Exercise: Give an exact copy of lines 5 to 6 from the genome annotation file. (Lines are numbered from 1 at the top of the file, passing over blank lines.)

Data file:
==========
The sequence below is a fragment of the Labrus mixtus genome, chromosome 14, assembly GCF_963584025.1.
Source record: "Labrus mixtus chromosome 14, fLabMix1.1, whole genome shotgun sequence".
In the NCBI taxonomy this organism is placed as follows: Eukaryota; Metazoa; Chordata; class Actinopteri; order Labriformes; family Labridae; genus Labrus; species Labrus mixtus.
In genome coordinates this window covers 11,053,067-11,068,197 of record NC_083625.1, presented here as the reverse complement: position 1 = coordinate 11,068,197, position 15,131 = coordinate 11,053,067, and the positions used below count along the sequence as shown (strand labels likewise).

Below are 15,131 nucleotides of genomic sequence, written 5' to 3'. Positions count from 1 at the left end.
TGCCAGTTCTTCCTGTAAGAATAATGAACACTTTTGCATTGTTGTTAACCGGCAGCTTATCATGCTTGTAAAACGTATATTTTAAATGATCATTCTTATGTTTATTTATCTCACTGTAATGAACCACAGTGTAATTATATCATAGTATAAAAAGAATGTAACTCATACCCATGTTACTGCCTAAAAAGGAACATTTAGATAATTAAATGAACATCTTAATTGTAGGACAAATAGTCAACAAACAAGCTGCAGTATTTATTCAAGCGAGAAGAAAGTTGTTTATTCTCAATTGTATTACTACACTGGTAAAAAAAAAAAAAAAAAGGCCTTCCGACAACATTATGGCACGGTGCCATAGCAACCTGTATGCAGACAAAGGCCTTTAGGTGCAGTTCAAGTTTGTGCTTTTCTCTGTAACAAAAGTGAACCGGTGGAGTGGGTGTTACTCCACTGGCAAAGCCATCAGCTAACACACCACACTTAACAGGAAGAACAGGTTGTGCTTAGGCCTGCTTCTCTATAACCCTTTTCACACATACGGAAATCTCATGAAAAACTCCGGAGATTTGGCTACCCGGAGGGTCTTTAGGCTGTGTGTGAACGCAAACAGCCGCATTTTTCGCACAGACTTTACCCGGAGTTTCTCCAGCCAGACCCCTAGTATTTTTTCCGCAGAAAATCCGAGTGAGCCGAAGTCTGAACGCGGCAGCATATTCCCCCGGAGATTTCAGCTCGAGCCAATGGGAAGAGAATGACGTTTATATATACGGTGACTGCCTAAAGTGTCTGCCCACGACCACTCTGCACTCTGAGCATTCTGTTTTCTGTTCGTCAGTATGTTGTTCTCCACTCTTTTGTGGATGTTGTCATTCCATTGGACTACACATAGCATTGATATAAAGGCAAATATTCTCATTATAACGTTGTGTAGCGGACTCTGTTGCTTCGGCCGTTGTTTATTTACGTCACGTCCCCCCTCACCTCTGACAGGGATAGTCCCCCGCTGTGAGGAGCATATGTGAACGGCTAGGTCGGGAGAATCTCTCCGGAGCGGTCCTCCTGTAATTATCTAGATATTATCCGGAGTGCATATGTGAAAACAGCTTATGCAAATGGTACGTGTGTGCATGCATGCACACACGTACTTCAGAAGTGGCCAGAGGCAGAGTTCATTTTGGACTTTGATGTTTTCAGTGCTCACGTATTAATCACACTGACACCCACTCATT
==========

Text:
Below are 15,131 nucleotides of genomic sequence, written 5' to 3'. Positions count from 1 at the left end.
TGCCAGTTCTTCCTGTAAGAATAATGAACACTTTTGCATTGTTGTTAACCGGCAGCTTATCATGCTTGTAAAACGTATATTTTAAATGATCATTCTTATGTTTATTTATCTCACTGTAATGAACCACAGTGTAATTATATCATAGTATAAAAAGAATGTAACTCATACCCATGTTACTGCCTAAAAAGGAACATTTAGATAATTAAATGAACATCTTAATTGTAGGACAAATAGTCAACAAACAAGCTGCAGTATTTATTCAAGCGAGAAGAAAGTTGTTTATTCTCAATTGTATTACTACACTGGTAAAAAAAAAAAAAAAAAGGCCTTCCGACAACATTATGGCACGGTGCCATAGCAACCTGTATGCAGACAAAGGCCTTTAGGTGCAGTTCAAGTTTGTGCTTTTCTCTGTAACAAAAGTGAACCGGTGGAGTGGGTGTTACTCCACTGGCAAAGCCATCAGCTAACACACCACACTTAACAGGAAGAACAGGTTGTGCTTAGGCCTGCTTCTCTATAACCCTTTTCACACATACGGAAATCTCATGAAAAACTCCGGAGATTTGGCTACCCGGAGGGTCTTTAGGCTGTGTGTGAACGCAAACAGCCGCATTTTTCGCACAGACTTTACCCGGAGTTTCTCCAGCCAGACCCCTAGTATTTTTTCCGCAGAAAATCCGAGTGAGCCGAAGTCTGAACGCGGCAGCATATTCCCCCGGAGATTTCAGCTCGAGCCAATGGGAAGAGAATGACGTTTATATATACGGTGACTGCCTAAAGTGTCTGCCCACGACCACTCTGCACTCTGAGCATTCTGTTTTCTGTTCGTCAGTATGTTGTTCTCCACTCTTTTGTGGATGTTGTCATTCCATTGGACTACACATAGCATTGATATAAAGGCAAATATTCTCATTATAACGTTGTGTAGCGGACTCTGTTGCTTCGGCCGTTGTTTATTTACGTCACGTCCCCCCTCACCTCTGACAGGGATAGTCCCCCGCTGTGAGGAGCATATGTGAACGGCTAGGTCGGGAGAATCTCTCCGGAGCGGTCCTCCTGTAATTATCTAGATATTATCCGGAGTGCATATGTGAAAACAGCTTATGCAAATGGTACGTGTGTGCATGCATGCACACACGTACTTCAGAAGTGGCCAGAGGCAGAGTTCATTTTGGACTTTGATGTTTTCAGTGCTCACGTATTAATCACACTGACACCCACTCATT